A recent case demonstrates some of the hardships which homeless people can experience when in emergency accommodation. Through an unfortunate set of circumstances they can find themselves accruing charges which they previously were unaware they had to pay. The below case outlines how a client was suddenly expected to pay Council Tax, following a Valuation Office re-rating from Business Rates to Council Tax. It also highlights the unreasonableness of some boroughs who don’t take clients’ financial circumstances properly into account when they are in arrears.
Mr “L”, his wife and their two children were made homeless in September 2014. He made a homeless application and Westminster City Council placed the family in emergency accommodation in Hackney. Their accommodation was in a hotel, but was self-contained with a bedroom, living room and separate bathroom and kitchen. Westminster provided a charge sheet stating how much Housing Benefit the family would get, the amount of rent they would be charged and the amount of service charge they would have to pay. Council Tax wasn’t mentioned as the property was rated for Business Rates.
In July 2015, the Valuation Office re-rated the flat in which Mr L’s family was staying in from Business Rates to Council Tax. This was backdated until 2010. The Valuation Office sent this report on to Hackney Council. However, Mr L himself was not notified about the changes until March 2016 when he received a notice stating, “New introduction of client responsibility for council tax.” Three weeks later, he received a Council Tax bill of £1791.15 for the years 2014/15 and 2015/16.
In July 2016, Mr L received an invoice for £162 a month for these “arrears” – an arrangement he had not agreed. A month later, after receiving a first reminder letter, he contacted Hackney and was told that he had no option but to pay the £162 a month. Payment arrangements could only be made if there was a liability order incurring additional costs added to the arrears. Mr L said that the he could only afford to pay £5 a week towards the 2014/15 and 2015/16 arrears as he also had to pay full council tax for the current year (2016/17). Hackney council did not ask him for a means statement or offer any flexibility. Unable to afford this, he paid £20 a couple of weeks later. Hackney issued a default notice the following day. No Final Reminder was sent, but a court summons was issued at the start of 2017.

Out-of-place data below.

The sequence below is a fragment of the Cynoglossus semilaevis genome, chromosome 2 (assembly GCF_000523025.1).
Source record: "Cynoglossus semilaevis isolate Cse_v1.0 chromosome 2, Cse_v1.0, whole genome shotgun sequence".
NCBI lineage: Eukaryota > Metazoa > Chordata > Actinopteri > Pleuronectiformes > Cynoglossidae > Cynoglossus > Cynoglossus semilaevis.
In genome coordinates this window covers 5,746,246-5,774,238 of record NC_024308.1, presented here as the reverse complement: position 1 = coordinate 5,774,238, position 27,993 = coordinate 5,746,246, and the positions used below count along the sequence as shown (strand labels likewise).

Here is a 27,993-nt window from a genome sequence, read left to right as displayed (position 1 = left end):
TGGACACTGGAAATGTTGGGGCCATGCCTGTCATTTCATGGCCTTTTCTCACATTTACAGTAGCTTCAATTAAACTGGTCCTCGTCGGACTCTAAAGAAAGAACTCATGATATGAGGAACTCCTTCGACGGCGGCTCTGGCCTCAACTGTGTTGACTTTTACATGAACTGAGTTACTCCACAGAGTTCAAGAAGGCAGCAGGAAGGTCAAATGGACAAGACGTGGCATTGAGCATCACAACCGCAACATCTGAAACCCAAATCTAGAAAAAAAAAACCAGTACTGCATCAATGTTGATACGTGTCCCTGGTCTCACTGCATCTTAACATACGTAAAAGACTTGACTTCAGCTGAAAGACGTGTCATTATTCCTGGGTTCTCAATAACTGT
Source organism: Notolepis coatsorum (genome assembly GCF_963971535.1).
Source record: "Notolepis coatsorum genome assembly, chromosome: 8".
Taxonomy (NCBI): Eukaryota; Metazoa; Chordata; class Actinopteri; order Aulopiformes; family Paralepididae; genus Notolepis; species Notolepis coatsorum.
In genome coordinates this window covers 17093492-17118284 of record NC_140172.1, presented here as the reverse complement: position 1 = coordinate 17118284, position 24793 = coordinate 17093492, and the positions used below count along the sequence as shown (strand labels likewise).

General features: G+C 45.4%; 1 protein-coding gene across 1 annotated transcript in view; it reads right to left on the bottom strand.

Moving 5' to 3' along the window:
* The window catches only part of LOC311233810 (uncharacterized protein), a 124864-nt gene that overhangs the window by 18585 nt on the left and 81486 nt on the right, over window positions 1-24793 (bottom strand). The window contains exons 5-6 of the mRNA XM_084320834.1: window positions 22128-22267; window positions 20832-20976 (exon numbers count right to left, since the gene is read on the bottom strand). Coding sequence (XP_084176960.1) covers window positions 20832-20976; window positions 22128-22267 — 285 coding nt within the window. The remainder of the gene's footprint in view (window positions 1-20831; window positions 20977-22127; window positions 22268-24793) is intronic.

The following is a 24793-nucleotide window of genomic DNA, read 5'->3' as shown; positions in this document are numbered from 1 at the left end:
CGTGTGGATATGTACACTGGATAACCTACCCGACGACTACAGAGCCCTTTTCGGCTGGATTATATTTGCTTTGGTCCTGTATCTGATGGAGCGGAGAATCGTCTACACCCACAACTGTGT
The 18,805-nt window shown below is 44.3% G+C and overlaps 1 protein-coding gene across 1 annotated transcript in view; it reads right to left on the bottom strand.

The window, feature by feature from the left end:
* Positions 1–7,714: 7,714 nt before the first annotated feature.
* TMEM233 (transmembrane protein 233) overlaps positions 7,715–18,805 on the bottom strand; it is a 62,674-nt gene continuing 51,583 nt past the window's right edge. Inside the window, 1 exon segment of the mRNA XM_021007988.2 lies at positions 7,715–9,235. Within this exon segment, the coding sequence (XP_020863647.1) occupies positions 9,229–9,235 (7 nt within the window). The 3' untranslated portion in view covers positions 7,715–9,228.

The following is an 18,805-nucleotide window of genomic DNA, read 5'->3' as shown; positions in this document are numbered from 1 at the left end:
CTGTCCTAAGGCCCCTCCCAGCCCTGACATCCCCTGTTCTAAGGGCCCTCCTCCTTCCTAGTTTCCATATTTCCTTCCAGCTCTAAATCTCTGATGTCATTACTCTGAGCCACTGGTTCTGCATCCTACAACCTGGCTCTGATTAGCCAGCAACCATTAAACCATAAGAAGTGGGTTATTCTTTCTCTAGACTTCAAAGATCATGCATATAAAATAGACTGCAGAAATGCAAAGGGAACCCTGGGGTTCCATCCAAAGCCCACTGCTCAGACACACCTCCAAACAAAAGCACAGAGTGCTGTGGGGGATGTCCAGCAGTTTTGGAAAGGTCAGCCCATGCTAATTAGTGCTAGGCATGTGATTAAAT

Z2K was concerned at Hackney’s attitude, and so I submitted a complaint on the grounds that it should have made more efforts to establish who was in the property in July 2015, which would have reduced Mr L’s arrears. I also argued that liability orders should not have been sought for these arrears before any payment arrangements were made as claimants incur additional costs, and that the Summons had not been issued properly as no final reminder had been sent. More broadly, as well as questioning its refusal to allowing flexibility in the payments, I submitted that Hackney needs to introduce statement of means form, so it can accurately assess people’s finances and set up affordable payment arrangements.
In response, Hackney accepted it had not issued the court summons properly and knocked £50 off Mr L’s arrears. This did not go far enough, and so I referred the complaint to the Local Government Ombudsman. The LGO’s decision has just been published. It concludes, “I can see no reason why Hackney Council could not enter into a repayment arrangement when Mr L first contacted it. In fact, I consider it should have made such an offer when sending backdated bills in March 2016.” The LGO also agreed that Hackney should have made more effort to establish who was in the property in July 2015 and ordered it to write off Mr L’s debt between then and April 2016. In addition, Hackney was instructed to reduce his arrears further by £250. Disappointingly, although it criticised Hackney’s refusal to enter a payment arrangement, the Ombudsman didn’t rule it should change its policy.
This judgement goes some way for Mr L and others facing Council Tax arrears. However, I would argue that it should have gone further. Local authorities really ought to properly establish what people’s means are when asking for arrears to be paid. How else are they going to know if a resident can actually afford to pay the amounts requested? By establishing a claimant’s circumstances, a local authority can save money by reducing the number of people who default. In addition, use of statement of means and flexible payment arrangements could ease the stress on low-income residents and avoid administration, court and bailiffs fees, thus enabling residents to get out of the cycle of debt from having to borrow money elsewhere to pay their Council Tax arrears. Even though the LGO hasn’t ruled using statement of means form is necessary, I hope Hackney will in future follow the good practice elsewhere by those authorities who do listen to those in arrears and agree to affordable payment arrangements.